In interviews, (Telegram's Russian founder) Durov would depict Telegram as a distributed company, free of any one country's jurisdiction and security apparatus—and, above all, beyond the grip of Putin's Russia. He portrayed himself to the Times as an “exile,” a depiction that would go on to reappear in countless press accounts. The paper described him as a “nomad, moving from country to country every few weeks with a small band of computer programmers.” Durov's Instagram feed seemed to bear this out, with snapshots of glamorous hotels and landmarks in the places he stayed—in Beverly Hills, Paris, London, Rome, Venice, Bali, Helsinki...

In 2015 alone, Telegram's small team created a platform for users to create and publish their own chatbots; they added reply, mention, and hashtag functions to group chats; they added in-app video playback and a new photo editor; and, for the first time, they introduced public channels for those wanting to broadcast to an unlimited number of followers. Only Facebook, with its much larger staff, was adding features at a comparable rate...

In the world of social media, Telegram is a distinct oddity. Often rounding out lists of the world's 10 largest platforms, it has just around 30 core employees, had no source of ongoing revenue until very recently, and—in an era when tech firms face increasing pressure to quash hate speech and misinformation—exercises virtually no content moderation, except to take down illegal pornography and calls for violence. At Telegram it is an article of faith, and a marketing pitch, that the company's platform should be available to all, regardless of politics or ideology. “For us, Telegram is an idea,” Pavel Durov, Telegram's Russian founder, has said. “It is the idea that everyone on this planet has a right to be free.”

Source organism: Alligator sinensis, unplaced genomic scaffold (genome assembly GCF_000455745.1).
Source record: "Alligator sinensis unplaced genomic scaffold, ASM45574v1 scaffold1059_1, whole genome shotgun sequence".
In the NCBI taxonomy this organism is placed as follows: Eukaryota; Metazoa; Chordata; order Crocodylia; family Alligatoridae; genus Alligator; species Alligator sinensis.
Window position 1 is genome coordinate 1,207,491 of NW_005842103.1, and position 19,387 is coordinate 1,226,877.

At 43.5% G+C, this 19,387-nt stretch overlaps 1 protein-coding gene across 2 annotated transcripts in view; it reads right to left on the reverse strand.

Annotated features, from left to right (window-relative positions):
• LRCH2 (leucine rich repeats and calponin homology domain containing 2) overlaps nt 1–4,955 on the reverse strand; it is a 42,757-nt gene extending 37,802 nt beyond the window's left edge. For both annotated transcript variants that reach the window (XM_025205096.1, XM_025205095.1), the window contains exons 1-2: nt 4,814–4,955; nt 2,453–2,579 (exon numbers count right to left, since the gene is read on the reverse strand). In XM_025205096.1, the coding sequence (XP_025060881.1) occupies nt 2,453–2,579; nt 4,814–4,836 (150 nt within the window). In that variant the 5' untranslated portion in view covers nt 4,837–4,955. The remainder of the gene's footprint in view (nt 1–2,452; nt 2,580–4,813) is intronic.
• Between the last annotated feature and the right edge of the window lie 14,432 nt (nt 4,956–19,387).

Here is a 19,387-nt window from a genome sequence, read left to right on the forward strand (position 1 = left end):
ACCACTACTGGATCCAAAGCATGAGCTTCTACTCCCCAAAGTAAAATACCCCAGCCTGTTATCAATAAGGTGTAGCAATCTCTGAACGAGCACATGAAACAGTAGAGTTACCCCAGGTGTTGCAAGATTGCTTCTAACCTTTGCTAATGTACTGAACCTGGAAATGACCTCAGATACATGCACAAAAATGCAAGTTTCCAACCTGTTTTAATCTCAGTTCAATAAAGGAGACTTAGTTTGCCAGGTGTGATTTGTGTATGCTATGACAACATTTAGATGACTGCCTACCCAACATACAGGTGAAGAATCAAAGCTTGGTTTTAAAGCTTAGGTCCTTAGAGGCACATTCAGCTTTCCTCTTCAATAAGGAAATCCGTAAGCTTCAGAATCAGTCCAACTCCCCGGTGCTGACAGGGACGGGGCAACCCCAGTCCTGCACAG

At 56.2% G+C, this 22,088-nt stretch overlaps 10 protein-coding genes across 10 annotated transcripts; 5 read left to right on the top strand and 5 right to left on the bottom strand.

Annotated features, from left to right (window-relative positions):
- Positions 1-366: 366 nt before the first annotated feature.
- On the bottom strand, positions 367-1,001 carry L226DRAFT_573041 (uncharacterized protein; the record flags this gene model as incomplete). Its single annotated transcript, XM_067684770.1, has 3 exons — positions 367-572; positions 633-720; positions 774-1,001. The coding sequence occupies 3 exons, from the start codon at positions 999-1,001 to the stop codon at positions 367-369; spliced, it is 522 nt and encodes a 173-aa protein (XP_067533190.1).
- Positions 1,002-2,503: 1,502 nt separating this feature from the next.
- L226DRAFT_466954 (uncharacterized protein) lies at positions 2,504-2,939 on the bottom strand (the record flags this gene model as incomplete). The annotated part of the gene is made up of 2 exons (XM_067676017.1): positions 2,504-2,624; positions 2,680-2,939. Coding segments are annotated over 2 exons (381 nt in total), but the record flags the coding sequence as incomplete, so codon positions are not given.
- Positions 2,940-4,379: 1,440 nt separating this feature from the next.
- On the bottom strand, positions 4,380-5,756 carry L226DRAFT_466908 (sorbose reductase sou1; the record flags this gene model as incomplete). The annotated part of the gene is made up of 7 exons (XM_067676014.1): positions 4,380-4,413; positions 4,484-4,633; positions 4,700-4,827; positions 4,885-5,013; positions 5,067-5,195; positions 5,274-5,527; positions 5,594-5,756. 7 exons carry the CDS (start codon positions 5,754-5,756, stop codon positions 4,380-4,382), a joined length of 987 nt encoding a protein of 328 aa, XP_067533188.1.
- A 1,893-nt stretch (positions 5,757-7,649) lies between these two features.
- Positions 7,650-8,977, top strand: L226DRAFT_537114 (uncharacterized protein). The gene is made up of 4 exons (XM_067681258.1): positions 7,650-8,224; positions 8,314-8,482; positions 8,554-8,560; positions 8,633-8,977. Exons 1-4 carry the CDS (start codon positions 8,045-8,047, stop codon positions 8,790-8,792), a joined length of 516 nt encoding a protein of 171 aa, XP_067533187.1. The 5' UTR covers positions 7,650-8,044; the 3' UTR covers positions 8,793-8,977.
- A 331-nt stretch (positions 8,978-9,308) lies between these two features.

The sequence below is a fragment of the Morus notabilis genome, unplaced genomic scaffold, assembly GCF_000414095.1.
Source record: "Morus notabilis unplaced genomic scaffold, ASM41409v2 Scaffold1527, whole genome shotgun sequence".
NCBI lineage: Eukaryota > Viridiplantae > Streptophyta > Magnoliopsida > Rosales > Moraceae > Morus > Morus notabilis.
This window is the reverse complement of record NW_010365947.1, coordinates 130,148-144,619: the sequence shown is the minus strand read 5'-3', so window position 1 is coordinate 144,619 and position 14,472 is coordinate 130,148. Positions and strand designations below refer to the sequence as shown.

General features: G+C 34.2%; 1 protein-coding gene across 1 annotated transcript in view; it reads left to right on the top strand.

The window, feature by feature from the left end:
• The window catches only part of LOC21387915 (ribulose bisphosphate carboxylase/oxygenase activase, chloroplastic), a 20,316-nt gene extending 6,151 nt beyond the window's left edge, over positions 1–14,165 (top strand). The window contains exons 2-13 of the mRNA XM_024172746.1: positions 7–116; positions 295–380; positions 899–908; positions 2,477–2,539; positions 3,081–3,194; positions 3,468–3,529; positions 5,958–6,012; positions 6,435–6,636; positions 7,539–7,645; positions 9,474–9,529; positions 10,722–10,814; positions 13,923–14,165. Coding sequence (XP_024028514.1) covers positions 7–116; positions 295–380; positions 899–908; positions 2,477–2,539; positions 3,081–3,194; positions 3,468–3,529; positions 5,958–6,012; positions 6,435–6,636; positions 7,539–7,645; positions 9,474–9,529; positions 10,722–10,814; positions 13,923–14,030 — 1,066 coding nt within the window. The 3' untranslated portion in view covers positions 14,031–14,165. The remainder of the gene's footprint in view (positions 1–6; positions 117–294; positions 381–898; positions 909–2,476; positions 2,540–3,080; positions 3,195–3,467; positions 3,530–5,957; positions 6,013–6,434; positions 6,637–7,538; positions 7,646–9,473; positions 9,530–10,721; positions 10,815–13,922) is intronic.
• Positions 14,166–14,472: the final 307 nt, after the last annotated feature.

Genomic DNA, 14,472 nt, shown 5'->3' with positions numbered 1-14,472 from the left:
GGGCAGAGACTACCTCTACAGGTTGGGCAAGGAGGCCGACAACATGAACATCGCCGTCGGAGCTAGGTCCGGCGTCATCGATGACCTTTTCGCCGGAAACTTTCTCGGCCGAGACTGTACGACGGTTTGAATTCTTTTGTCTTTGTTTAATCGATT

NewsGuard targets Disinformation / Misinformation: Check out the NewsGuard online services

Manipulating Online: Turning social media and database marketing into political persuasion

An inside look at the U.S. 2020 presidential campaign - "The Great Hack"

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The Problems Beyond Fake News

Political Marketing, Oppo Politics, Disinfo, Data Manipulation

"What happens when anyone can make it appear as if anything has happened, regardless of whether or not it did?"

Worse because of our ever-expanding computational prowess; worse because of ongoing advancements in artificial intelligence and machine learning that can blur the lines between fact and fiction; worse because those things could usher in a future where anyone could make it “appear as if anything has happened, regardless of whether or not it did.”


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Digital Citizenship

Social Media
Graphic: Social Media World circa 2016

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An Internet Snapshot - March 2018

Digital Rights

Disinformation - Online - Dangerous

Fact Checking

Fact Checking and Embedded Links


Internet of Things and Intelligent Energy Efficiency

Mobile Internet

Online Privacy

Privacy on the Net-Online Rights

Strategic Policy-Internet Online Rights

Virtual Private Network

Wikipedia, Wikimedia, MediaWiki, and wiki

World Wide Web

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Alliance for an Affordable Internet -

American Principles Project -

Atlantic -



BSA/The Software Alliance -


Daily Dot -

Digital Bill of Rights -

Digital Rights at Wikipedia -


Economist -

Esquire -


Fast Company Labs -

Fox -

Freedom Online Coalition -


Ghostery -

Global Network Initiative -

Principles on Freedom of Expression and Privacy -

Guardian -


Hackers News Bulletin -

Hunton Privacy Blog -


Inside Counsel -

Internet Governance Project -

Internet Privacy at Wikipedia -


LinkIs – You Leave a Trail w/ Everything You Do Online - (online video)


New America Foundation/Kevin Bankston -

NPR/On Point -


Online Magna Carta -

Online Publishers Association -

Open Access Overview -

Open Architecture Network -

Open Internet Tools Project

Open Rights Group -

Open Technology Institute -


Pando -


PC World -

Pew Institute -

ProPublica -


Reader Supported News -

Reform Government Surveillance -


Save the Net -

SearchNet Networking -

Section 215/"Patriot Act" -,_Title_II

Section 702/"FISA" -

Social Concept Consulting -


TechDirt -

The Hill -

ThinkProgress -


UN / The Right to Privacy in the Digital Age-June 2014 -

UN / United Nations Promotion and protection of human rights and fundamental freedoms while countering terrorism -


VentureBeat -

Vox -

Web We Want -

Wim Says – If You’re Not Paying for It, then You’re the Product -

Wired - How to Save the Net -

Wired -